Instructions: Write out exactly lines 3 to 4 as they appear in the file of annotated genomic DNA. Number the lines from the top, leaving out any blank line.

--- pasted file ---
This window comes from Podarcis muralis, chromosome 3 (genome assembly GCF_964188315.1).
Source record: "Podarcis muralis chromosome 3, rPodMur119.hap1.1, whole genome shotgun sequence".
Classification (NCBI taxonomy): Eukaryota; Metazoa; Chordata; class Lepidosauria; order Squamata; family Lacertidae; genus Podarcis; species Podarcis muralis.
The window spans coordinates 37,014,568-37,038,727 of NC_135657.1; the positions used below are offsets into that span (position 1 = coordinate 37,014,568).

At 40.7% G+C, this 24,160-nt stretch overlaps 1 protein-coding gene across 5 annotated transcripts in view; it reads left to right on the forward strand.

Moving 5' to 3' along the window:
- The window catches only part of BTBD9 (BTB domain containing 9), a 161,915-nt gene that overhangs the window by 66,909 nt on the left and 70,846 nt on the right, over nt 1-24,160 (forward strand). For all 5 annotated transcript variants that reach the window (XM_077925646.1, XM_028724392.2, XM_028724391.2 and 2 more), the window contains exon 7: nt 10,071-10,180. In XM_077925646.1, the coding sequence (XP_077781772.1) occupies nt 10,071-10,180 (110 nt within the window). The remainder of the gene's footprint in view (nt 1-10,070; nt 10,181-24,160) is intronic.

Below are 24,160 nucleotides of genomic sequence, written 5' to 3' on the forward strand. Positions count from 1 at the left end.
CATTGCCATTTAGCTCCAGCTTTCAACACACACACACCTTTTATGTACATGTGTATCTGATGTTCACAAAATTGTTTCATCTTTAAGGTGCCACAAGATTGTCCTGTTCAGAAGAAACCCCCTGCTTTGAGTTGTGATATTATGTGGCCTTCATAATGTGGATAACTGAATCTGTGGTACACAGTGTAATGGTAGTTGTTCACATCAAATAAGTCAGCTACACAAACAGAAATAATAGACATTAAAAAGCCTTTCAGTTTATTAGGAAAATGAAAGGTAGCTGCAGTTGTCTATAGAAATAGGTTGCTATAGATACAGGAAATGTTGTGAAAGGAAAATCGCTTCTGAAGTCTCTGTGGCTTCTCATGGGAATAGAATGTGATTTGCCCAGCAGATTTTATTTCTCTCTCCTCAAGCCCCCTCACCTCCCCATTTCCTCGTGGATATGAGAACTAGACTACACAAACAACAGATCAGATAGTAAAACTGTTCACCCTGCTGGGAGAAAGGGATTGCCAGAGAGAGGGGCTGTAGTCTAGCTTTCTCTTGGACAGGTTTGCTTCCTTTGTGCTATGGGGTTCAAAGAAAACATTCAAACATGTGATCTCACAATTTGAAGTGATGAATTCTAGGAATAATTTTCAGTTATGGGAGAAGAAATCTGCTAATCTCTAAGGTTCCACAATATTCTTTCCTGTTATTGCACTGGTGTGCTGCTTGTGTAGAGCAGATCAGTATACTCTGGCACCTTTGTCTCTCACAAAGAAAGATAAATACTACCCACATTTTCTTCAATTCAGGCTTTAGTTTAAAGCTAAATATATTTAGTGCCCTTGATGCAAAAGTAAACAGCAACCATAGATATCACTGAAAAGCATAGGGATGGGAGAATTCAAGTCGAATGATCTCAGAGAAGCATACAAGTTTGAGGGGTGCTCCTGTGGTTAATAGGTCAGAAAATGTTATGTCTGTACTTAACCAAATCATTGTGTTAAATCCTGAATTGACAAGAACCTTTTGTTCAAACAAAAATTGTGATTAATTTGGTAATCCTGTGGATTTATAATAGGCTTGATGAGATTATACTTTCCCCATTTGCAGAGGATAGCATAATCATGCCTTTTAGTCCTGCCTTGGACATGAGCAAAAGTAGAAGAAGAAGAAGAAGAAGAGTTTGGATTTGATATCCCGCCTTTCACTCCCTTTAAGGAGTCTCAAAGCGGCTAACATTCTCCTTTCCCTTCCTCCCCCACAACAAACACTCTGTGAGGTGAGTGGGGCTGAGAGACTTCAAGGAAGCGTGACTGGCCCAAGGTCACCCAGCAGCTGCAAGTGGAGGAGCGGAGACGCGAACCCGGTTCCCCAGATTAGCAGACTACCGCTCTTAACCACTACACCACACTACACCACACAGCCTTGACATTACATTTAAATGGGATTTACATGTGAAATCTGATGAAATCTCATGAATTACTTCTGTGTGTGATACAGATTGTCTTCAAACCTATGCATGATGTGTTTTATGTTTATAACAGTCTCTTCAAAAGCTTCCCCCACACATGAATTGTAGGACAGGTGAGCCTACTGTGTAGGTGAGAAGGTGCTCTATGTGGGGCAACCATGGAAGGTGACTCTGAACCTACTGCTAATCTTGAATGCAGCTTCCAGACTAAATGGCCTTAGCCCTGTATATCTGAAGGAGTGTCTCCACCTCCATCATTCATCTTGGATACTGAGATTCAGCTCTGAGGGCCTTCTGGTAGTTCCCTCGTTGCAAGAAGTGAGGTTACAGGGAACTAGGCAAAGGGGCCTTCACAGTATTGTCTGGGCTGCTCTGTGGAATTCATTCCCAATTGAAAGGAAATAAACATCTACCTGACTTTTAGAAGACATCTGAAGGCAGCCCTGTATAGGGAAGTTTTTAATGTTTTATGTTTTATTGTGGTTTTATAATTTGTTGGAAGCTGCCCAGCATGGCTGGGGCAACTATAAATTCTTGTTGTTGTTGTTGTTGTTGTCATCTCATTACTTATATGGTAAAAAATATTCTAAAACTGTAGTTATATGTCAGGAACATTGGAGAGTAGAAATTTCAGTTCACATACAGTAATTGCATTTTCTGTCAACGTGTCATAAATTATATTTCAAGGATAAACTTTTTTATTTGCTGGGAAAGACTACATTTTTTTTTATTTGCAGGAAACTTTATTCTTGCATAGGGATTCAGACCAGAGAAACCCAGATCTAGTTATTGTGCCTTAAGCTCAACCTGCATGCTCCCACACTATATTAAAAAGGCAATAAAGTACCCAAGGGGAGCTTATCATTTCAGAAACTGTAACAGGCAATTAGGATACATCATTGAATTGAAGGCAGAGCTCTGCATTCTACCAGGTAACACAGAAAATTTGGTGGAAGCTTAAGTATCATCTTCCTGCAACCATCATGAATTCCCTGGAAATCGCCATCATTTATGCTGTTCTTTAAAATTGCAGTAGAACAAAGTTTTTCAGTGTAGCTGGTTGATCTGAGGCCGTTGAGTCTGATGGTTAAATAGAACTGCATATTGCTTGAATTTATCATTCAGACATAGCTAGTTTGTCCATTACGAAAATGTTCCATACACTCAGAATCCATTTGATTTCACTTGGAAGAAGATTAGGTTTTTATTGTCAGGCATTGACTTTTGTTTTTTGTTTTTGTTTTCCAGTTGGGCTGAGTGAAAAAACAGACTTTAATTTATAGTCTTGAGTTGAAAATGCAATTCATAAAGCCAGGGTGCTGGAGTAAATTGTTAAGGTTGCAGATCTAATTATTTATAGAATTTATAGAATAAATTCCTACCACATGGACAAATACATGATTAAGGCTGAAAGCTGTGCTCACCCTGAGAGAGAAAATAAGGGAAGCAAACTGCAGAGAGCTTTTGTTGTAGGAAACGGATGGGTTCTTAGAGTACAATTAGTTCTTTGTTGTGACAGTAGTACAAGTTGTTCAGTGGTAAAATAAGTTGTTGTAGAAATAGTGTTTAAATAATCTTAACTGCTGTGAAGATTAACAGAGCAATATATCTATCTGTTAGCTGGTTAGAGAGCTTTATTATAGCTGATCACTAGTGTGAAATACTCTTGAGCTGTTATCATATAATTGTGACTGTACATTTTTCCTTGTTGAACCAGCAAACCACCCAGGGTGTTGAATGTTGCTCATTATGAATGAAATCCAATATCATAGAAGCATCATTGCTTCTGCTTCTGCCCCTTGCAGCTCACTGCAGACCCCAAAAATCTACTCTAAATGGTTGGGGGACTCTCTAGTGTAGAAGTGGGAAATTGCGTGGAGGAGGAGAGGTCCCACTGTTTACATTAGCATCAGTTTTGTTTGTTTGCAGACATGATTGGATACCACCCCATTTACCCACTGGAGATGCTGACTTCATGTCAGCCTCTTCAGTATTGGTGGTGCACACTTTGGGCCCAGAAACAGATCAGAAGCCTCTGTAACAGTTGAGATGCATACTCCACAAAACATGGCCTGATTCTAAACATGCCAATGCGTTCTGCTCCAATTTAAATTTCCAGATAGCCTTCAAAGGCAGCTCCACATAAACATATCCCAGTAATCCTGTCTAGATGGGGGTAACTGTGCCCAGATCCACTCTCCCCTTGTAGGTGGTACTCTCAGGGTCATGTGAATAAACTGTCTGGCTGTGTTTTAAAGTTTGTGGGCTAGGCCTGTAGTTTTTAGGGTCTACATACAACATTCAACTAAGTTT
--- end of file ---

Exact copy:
Classification (NCBI taxonomy): Eukaryota; Metazoa; Chordata; class Lepidosauria; order Squamata; family Lacertidae; genus Podarcis; species Podarcis muralis.
The window spans coordinates 37,014,568-37,038,727 of NC_135657.1; the positions used below are offsets into that span (position 1 = coordinate 37,014,568).